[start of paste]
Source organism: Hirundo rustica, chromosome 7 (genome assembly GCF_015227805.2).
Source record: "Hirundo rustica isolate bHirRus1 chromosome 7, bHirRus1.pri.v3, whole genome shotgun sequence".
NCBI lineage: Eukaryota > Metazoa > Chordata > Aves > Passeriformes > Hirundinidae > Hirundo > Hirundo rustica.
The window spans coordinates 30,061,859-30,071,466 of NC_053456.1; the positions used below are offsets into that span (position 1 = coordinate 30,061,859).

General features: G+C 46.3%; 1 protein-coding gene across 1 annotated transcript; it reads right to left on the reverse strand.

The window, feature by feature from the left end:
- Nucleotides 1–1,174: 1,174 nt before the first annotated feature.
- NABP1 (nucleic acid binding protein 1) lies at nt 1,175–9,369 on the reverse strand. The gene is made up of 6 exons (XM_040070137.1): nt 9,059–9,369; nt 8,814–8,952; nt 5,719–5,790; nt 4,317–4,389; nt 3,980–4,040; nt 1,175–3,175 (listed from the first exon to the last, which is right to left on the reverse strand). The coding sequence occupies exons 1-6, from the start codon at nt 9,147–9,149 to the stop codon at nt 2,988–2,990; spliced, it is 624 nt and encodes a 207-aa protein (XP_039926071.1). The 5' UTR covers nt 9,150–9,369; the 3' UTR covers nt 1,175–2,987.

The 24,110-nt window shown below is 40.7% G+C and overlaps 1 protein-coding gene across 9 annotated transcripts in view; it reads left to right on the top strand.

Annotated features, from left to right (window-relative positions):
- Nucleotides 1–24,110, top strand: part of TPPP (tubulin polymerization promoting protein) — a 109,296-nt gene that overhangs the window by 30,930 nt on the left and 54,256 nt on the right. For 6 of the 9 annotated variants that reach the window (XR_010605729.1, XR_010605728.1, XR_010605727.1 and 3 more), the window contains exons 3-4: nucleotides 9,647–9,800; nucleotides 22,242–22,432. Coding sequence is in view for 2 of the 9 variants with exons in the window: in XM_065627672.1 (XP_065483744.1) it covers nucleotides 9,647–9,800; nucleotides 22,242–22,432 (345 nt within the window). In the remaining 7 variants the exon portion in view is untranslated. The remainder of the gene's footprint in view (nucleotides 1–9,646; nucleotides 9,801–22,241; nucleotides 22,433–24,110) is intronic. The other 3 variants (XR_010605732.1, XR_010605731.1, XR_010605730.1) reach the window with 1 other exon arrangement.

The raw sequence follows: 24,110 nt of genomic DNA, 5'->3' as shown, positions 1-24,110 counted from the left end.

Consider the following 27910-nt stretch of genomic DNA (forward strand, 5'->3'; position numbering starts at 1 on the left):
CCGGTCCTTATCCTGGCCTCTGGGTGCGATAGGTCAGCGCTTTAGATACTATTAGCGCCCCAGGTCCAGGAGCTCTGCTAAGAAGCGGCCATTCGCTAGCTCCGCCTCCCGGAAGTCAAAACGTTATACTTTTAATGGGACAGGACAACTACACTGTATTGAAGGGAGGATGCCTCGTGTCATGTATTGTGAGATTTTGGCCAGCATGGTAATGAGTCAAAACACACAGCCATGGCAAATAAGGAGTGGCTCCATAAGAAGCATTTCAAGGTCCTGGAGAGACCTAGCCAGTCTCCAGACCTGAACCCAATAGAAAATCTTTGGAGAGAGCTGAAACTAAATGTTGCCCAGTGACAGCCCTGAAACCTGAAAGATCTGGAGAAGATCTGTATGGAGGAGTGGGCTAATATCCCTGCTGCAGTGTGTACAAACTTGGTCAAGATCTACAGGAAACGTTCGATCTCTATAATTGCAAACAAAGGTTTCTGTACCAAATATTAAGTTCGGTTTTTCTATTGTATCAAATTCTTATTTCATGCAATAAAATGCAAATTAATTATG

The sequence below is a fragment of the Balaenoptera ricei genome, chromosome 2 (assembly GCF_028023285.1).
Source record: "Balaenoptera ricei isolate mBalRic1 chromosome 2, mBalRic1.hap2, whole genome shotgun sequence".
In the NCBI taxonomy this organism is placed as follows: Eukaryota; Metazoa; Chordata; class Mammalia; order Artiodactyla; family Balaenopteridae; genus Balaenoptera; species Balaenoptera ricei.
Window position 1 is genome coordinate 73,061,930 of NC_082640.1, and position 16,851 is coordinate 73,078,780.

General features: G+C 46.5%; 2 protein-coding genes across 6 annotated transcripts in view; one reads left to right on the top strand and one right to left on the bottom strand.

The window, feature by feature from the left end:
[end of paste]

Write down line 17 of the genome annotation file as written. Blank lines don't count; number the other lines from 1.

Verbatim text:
In the NCBI taxonomy this organism is placed as follows: Eukaryota; Metazoa; Chordata; class Mammalia; order Artiodactyla; family Balaenopteridae; genus Balaenoptera; species Balaenoptera ricei.